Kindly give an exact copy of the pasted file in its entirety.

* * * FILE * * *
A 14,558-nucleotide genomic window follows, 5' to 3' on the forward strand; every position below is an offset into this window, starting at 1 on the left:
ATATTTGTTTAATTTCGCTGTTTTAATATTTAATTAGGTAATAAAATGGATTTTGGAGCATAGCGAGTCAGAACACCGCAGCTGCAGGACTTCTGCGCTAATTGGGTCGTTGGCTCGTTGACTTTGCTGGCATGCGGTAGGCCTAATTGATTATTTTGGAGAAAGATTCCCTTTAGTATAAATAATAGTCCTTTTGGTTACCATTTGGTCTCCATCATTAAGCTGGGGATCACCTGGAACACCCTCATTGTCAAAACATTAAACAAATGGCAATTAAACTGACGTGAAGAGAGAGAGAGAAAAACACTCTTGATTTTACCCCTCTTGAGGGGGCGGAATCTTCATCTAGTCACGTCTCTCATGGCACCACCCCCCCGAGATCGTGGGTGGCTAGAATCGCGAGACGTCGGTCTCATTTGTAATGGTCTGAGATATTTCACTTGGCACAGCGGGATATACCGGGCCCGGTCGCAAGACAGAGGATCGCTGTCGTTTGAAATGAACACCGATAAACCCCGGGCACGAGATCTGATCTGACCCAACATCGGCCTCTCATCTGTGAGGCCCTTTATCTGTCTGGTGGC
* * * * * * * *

A 14,558-nucleotide genomic window follows, 5' to 3' on the forward strand; every position below is an offset into this window, starting at 1 on the left:
ATATTTGTTTAATTTCGCTGTTTTAATATTTAATTAGGTAATAAAATGGATTTTGGAGCATAGCGAGTCAGAACACCGCAGCTGCAGGACTTCTGCGCTAATTGGGTCGTTGGCTCGTTGACTTTGCTGGCATGCGGTAGGCCTAATTGATTATTTTGGAGAAAGATTCCCTTTAGTATAAATAATAGTCCTTTTGGTTACCATTTGGTCTCCATCATTAAGCTGGGGATCACCTGGAACACCCTCATTGTCAAAACATTAAACAAATGGCAATTAAACTGACGTGAAGAGAGAGAGAGAAAAACACTCTTGATTTTACCCCTCTTGAGGGGGCGGAATCTTCATCTAGTCACGTCTCTCATGGCACCACCCCCCCGAGATCGTGGGTGGCTAGAATCGCGAGACGTCGGTCTCATTTGTAATGGTCTGAGATATTTCACTTGGCACAGCGGGATATACCGGGCCCGGTCGCAAGACAGAGGATCGCTGTCGTTTGAAATGAACACCGATAAACCCCGGGCACGAGATCTGATCTGACCCAACATCGGCCTCTCATCTGTGAGGCCCTTTATCTGTCTGGTGGC